with the Detroit Pistons, from whom he has received offers. Mrs.
Kramer is the former Nancy Cook of Jackson.
O'MALLEY'S CLAIM:
Dodgers Would Re11i
If1Plant Were Developed

TED WILLIAMS
... testifies before Senate
Williams Says
Clause Needed
BOSTON ()-"If you can show
me how baseball can get along
without the reserve clause, you're
dealing in miracles."
Ted Williams, slugging Boston
Red Sox outfielder, thus touched
on the congressional investigation
into professional baseball yester-
day.
Since the Supreme Court deci-
sion that professional football
comes within the scope of the
antitrust laws, Congress has been
looking into the baseball picture.
A newsman asked Williams if
he thought baseball should con-
tinue to handle its own affairs
without interference.
"Well, it's done all right for over
a hundred years," he replied.
"Look, who is against it? Talk to
any of the players. None of them
are unhappy with it."

CLOSET OR ROOM?-This room measures approximately 8x10x-
81/2. A single window opens out into the street. The bed doubles
for a desk when not being slept in. Closet space is unavailable.

approaches (in a building more
than two stories in height) and
cellar rooms or apartments.
As defined in thq housing law
Act 127 provision 2488 Sec. 2 (la).
a "'Sub-standard dwelling' is a
dwelling of any class which is not'
so equipped as to have each of the
following items: running water,
inside toilets; or a dwelling which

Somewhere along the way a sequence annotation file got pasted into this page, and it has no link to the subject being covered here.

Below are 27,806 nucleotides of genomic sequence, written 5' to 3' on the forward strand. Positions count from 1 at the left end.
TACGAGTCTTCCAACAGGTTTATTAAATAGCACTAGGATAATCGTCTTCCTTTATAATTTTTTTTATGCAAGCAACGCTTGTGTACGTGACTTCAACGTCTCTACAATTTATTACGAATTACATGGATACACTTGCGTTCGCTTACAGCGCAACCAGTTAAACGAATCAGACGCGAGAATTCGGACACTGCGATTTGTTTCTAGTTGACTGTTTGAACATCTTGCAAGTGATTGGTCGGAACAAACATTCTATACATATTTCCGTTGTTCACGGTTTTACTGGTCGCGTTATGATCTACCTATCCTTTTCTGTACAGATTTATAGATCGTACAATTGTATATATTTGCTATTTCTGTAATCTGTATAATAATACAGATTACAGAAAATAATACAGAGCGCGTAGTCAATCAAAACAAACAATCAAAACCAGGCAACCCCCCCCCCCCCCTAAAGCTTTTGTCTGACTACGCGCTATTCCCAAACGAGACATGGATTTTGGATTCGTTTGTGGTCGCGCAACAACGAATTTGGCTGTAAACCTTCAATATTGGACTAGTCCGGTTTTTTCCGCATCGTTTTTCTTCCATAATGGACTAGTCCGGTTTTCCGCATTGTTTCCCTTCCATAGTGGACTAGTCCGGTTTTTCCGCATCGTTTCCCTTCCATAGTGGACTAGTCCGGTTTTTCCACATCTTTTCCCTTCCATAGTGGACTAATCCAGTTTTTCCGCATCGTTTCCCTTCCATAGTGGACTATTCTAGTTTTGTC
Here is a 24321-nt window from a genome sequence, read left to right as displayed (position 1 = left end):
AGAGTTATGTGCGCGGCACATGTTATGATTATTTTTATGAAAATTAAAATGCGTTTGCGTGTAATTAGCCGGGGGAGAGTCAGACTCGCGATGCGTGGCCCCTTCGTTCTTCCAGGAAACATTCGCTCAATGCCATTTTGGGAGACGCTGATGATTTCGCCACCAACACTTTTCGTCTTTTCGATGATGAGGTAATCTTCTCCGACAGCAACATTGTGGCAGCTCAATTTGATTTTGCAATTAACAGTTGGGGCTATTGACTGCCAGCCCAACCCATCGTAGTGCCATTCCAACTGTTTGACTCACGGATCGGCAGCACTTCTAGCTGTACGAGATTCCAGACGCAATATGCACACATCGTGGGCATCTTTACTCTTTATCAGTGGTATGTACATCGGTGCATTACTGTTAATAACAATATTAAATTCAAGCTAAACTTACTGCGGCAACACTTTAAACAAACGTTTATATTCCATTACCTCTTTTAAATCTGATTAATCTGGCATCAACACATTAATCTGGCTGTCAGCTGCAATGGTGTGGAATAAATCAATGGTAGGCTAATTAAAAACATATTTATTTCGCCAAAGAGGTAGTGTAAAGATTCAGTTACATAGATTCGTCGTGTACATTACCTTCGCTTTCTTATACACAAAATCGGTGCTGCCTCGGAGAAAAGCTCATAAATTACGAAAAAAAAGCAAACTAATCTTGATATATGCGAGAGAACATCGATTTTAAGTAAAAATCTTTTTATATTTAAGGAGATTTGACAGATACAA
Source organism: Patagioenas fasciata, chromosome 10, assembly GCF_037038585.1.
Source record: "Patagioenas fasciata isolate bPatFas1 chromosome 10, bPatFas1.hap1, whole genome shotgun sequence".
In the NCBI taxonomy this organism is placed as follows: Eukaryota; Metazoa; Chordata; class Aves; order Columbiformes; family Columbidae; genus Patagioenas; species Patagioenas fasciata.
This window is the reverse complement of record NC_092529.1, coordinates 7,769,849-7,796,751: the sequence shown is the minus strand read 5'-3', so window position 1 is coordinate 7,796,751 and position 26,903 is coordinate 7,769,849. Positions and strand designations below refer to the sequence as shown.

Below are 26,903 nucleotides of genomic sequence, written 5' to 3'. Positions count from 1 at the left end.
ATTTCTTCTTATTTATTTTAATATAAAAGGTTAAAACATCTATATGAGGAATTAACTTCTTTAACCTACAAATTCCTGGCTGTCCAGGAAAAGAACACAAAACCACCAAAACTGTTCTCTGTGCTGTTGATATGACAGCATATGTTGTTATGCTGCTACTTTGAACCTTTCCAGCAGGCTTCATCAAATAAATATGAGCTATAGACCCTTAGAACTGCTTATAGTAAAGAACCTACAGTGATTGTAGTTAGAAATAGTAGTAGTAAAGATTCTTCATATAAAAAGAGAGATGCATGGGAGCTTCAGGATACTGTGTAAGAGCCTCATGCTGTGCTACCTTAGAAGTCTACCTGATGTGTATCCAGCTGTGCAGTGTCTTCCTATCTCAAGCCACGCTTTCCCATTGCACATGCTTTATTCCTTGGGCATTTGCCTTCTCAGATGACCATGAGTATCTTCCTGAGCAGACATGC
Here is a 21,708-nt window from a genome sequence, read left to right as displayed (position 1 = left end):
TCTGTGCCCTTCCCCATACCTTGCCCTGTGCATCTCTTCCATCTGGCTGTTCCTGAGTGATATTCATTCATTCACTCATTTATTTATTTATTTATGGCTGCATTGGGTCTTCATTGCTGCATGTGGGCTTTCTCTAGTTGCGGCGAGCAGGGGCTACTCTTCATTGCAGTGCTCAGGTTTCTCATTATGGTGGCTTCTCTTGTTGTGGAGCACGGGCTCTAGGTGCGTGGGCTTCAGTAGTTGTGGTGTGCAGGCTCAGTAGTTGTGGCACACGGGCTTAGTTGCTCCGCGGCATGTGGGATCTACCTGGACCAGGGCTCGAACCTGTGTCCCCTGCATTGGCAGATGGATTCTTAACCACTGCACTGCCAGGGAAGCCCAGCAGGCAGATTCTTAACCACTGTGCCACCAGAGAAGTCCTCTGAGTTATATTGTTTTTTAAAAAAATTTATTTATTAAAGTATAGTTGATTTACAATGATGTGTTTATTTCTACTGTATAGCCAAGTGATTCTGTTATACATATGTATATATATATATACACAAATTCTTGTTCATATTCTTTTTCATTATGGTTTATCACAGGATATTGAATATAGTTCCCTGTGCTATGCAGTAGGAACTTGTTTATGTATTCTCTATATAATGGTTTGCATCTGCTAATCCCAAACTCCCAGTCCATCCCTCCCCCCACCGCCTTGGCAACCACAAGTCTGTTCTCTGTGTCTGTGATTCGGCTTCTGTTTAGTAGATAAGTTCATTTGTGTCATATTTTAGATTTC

has either inadequate cellar drain-
age, defective plumbing, an in-
side room having no windows
therein, impropersexits orde-
fective stairways so as to make
such dwelling a fire hazard."
Poor Conditions
It has been estimated by ob-
servers that the above conditions
exist, in varying degrees, in at
least 25 per cent of the rooming
houses.
The same observers attribute
this laxity of conforming to reg-
ulations to the housing shortage
which has existed periodically in
Ann Arbor since World War I.
They claim landlords are negli-
gent in repairing their buildings
since they know they can always
get tenants during the fall rush.
Over half of the University's
students presently live in private
dwellings of one kind or another.
These dwellings range from room-
ing houses to cooperatives. Not
listed in this grouping are resi-
dence halls, fraternities and sor-
orities.
This Old House
One roomer complained that af-
ter walking into "this old, run-
down rooming house" the first
thing striking the sense of the
visitor is a peculiar "musty odor,
reminiscent of an Egyptian tomb."
After the eyes have become ac-
quainted with the "dim lighting,"
one can see a "rickety staircase"
leading up to a "narrow hall with
a single, naked lightbulb at the
far end."
The doors, sporadically located
along the walls of the hall, open
into "dingy, over-crowded gar-
rets" whose depressive atmos-
phere cannot help but "affect a
guy's outlook," the roomer sighed
in describing his temporary resi-
dence.
Stark Reality
To at least 25 per cent of the
total number of students living
outside of residence halls, fra-

ternities or sororities, conditions
similar to the above are a stark
reality.
Next fall, the student enrollment
at the University is expected to
reach 24,100, an increase of more